Adventure Motorcycle Riding Tool Kit Essentials

We share our must-have tools when adventure-touring.

It sucks to have a mechanical issue when riding. It sucks even more when you don't have the tools to fix that issue. And it absolutely sucks when you are in the middle of nowhere with both of these problems. Today on MC Garage, we talk adventure motorcycle tool kit essentials.

Breaking down on a motorcycle shouldn’t happen too often, especially on the street with a well-maintained motorcycle. But when you get off the road and into the dirt, the chances of things going wrong increase significantly. Not only are there more obstacles and hazards such as sharp rocks and sturdy trees waiting to twist and damage parts, but there is always the possibility of a tip-over or crash waiting around every loose and slippery bend. Being prepared for the eventuality of a mechanical, whether it’s your fault or not, will give you the peace of mind to get out there and explore further and enjoy the ride.

This weekend is Bonnier Motorcycle Group's SoCal High Pipe Festival, and my Australian cattle dog, Gracie, and I will be attending on a Ural Gear Up. Ural has included just about everything you need for a trailside repair in the trunk, but what about when the space is limited? I have a solid setup that I have refined over the years and take with me on every dual sport and adventure ride. This kit has me covered for nearly every issue I've encountered. And believe me I've had some issues—usually caused by me throwing myself and the bike to the ground at speed. All of this kit will fit in a large hydration pack, and will add only 15 pounds of weight onto your back. Or shove it all in your saddlebags if you've got the room.

First the basics: Before you can fix your bike or your friend’s bike you may have to fix a rider. Always carry a first-aid kit. Smaller motorcycle kits have just enough to render basic first aid. The goal is to first stop serious bleeding, tend to broken bones, and take care of burns, then worry about how you are getting home.

Also carrying some sort of satellite communication device is a solid plan if you are out of cellular range—which you should be if you are adventuring properly. There are a multitude of options out there from Spot and Garmin, but I’ve been using the Somewear Global Hotspot lately. With 100 percent global coverage, it works everywhere that you can see the sky, and allows you to send out text messages and pin your location, and most importantly has a 24/7 SOS monitoring. With the $50 per month unlimited plan I can send text messages from anywhere in the world.

Justin Dawes and dog in garage sharing must-have tool kit essentials.
We share our must-have tool kit essentials when we’re off in the boonies riding adventure-touring bikes.Bert Beltran

Now that safety is covered, let’s get down to fixing that busted bike. The most common trailside repair is a flat tire. I carry a plug kit for tubeless tires, but sometimes a plug can’t fix the leak. So I also bring a tube. In a pinch, a 21-inch tube will work on smaller sized wheels, so that’s what I recommend. I like CO2 cartridges to replace the air, and a cheap air gauge to check pressure. Electric pumps are nice to have when you’ve got the room, but with a one backpack goal in mind, smaller is better.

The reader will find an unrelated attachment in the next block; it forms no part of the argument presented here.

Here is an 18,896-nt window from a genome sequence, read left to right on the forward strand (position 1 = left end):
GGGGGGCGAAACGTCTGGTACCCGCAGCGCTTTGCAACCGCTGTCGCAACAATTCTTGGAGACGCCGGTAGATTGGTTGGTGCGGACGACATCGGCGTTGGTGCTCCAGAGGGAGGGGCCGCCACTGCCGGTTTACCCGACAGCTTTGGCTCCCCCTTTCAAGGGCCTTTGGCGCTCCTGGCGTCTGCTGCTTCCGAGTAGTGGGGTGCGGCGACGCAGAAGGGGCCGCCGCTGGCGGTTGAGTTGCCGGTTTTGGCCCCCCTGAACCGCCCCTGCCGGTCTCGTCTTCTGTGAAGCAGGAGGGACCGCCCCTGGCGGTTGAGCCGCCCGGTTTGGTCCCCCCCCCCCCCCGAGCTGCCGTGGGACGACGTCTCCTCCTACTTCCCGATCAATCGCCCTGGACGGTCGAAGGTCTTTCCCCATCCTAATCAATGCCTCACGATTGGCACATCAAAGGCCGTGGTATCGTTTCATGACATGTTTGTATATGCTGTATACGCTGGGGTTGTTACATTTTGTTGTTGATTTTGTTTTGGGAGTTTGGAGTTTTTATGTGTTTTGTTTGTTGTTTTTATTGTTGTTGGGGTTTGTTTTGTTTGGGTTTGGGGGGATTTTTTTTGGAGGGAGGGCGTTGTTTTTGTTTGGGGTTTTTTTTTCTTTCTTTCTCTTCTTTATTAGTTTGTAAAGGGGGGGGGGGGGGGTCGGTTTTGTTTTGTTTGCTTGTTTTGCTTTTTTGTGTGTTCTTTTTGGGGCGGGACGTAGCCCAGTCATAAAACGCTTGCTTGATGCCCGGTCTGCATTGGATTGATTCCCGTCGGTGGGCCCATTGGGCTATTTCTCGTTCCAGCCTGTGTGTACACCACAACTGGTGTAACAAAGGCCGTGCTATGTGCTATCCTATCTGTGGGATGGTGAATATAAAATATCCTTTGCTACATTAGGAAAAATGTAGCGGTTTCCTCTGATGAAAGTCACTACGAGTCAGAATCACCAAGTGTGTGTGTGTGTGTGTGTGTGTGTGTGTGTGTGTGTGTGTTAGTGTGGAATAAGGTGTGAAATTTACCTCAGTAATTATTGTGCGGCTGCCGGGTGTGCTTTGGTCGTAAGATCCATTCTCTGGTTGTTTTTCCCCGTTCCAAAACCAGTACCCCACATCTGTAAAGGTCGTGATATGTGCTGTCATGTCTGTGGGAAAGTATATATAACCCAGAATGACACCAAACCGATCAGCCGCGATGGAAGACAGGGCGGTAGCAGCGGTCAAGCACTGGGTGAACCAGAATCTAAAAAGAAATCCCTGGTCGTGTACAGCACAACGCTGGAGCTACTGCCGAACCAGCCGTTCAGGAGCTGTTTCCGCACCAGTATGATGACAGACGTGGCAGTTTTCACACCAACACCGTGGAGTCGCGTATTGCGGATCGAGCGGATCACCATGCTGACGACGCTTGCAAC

Tools are the next must-have, and this is where I am a serial overpacker. But this is because I ride a wide variety of bikes. To assemble your own tool kit, check all the nuts and bolts on your bike and put the tool required to do this in your tool roll. I like a 1/4-inch drive ratchet and socket set as it’s smaller and more compact; just don’t forget an adapter to 3/8-inch sockets for larger-diameter nuts and bolts. Make sure you have the proper wrench and sockets for removing the wheels for flat repairs. At least have a crescent wrench if nothing else. Also, make sure you have tire irons.

What about the essentials for repairing busted parts? Duct tape is your friend. I make my own smaller roll as you don’t need an entire roll. Safety wire or bailing wire is a must and can reattach broken exhausts, bodywork, and more. I once finished a desert race after using bailing wire and zip-ties to hold the handlebars and clamps to the top triple clamp after a big crash. It took every bit I had in my pack, but I got to the finish line.

J-B Weld is handy and can save the day when you pop a hole in your crankcase or side covers. I also make sure I have a selection of change in my bag to fill in a big hole along with the J-B Weld if needed. Toss in a few common sized nuts and bolts with the change just in case something rattles loose.

I also keep a pair of work gloves in my bag; you don’t want to be riding in gloves covered in oil, brake fluid, coolant, or gasoline. Gloves like those from Gorilla Grip have a nonslip palm and keep fluids off your hands. A couple pairs of nitrile gloves are a solid addition too.

And of course don’t forget a multi-tool!